Dancin’ in the Street…and Parks...and Public Squares

A Limón dance class in Bryant Park

Ahhh Summer in New York City. Time for Mister Softee ice cream trucks, outdoor movies, Shakespeare in the Park, SummerStage performances and more dancing opportunities than any one human could possibly keep up with. Truly, you can’t walk six blocks between Memorial Day and Labor Day without coming across an al fresco flamenco, salsa or Zumba class. (Forget the grocery shopping—there’s booty-shaking to be done!) I’ve rounded up just a few of my favorite NYC summer dance events to help you get moving:

Limón Classes in Bryant Park

Every Saturday morning from May 25–September 7, movers of all ages and levels can get a taste of Limón technique as part of Bryant Park Moves. Classes are free, held on the grassy lawn of the park and taught by real, live Limón company members. This is one of those things where many people can’t even appreciate how cool it is. Free class from company members?! Plus live accompaniment, you say? What a treat!

NYC Dance Week

These classes aren’t outdoors, but they are free! For ten days starting June 20, dancers and nondancers alike can test the waters at some of the city’s top studios including Mark Morris Dance Center and the Ailey School. There are about 100 classes to choose from, in classical, traditional and ballroom dance as well as fitness and wellness. In other words, your last week of June just got booked solid.

34th Street Partnership

This is one of those easily stumbled-upon classes that you wind up wishing you’d known about ahead of time. Now you can! The 34th Street Partnership is a nonprofit that manages the Herald Square/Greeley Square area of Midtown. They’re offering 5:30 pm Tuesday salsa classes and Thursday Zumba every week until the end of August. Classes meet in front of Macy’s (Broadway between 34th and 35th Streets) for that total summer-in-the-city experience.

Midsummer Night Swing

Tickets went on sale last week for the three-week festival’s 25th anniversary season. Midsummer Night Swing is a giant big-band dance party held every Tuesday–Saturday night between June 25 and July 13. Each evening begins with a dance lesson on the plaza at Lincoln Center’s Damrosch Park. Styles range from Lindy Hop and jitterbug to salsa and hustle, depending on that evening’s musical performer. Check the calendar for your favorite style, and make sure you arrive early, because the crowds at MNS are intense.

What’s your favorite place to dance during the summer? Have you tried hosting community or outdoors classes yourself? Tell us about it in the comments section!

Photo courtesy Audrey Ross/Publicity

Teachers Trending
Annika Abel Photography, courtesy Griffith

When the murder of George Floyd in Minneapolis last May catalyzed nationwide protests against systemic racism, the tap community resumed longstanding conversations about teaching a Black art form in the era of Black Lives Matter. As these dialogues unfolded on social media, veteran Dorrance Dance member Karida Griffith commented infrequently, finding it difficult to participate in a meaningful way.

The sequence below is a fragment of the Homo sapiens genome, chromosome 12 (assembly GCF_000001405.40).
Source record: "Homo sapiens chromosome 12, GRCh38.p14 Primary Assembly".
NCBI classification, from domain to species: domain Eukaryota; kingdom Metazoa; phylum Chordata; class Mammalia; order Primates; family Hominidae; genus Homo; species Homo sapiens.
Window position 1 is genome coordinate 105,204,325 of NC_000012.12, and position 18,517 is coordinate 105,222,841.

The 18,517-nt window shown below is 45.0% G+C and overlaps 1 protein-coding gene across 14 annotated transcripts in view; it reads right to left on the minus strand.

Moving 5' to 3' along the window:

"I had a hard time watching people have these conversations without historical context and knowledge," says Griffith, who now resides in her hometown of Portland, Oregon, after many years in New York City. "It was clear that there was so much information missing."

For example, she observed people discussing tap while demonstrating ignorance about Black culture. Or, posts that tried to impose upon tap the history or aesthetics of European dance forms.

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Studio Owners
Courtesy Tonawanda Dance Arts

If you're considering starting a summer program this year, you're likely not alone. Summer camp and class options are a tried-and-true method for paying your overhead costs past June—and, done well, could be a vehicle for making up for lost 2020 profits.

Plus, they might take on extra appeal for your studio families this year. Those struggling financially due to the pandemic will be in search of an affordable local programming option rather than an expensive, out-of-town intensive. And with summer travel still likely in question this spring as July and August plans are being made, your studio's local summer training option remains a safe bet.

The keys to profitable summer programming? Figuring out what type of structure will appeal most to your studio clientele, keeping start-up costs low—and, ideally, converting new summer students into new year-round students.

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Dancer Diary
Claire, McAdams, courtesy Houston Ballet

Former Houston Ballet dancer Chun Wai Chan has always been destined for New York City Ballet.

While competing at Prix de Lausanne in 2010, he was offered summer program scholarships at both the School of American Ballet and Houston Ballet. However, because two of the competition's winners that year were Houston Ballet's Aaron Sharratt and Liao Xiang, dancers Chan idolized, he turned down SAB. He joined Houston Ballet II in 2010, the main company's corps de ballet in 2012, and was promoted to principal in 2017. Oozing confidence and technical prowess, Chan was a Houston favorite, and even landed himself a spot on Dance Magazine's "25 to Watch."

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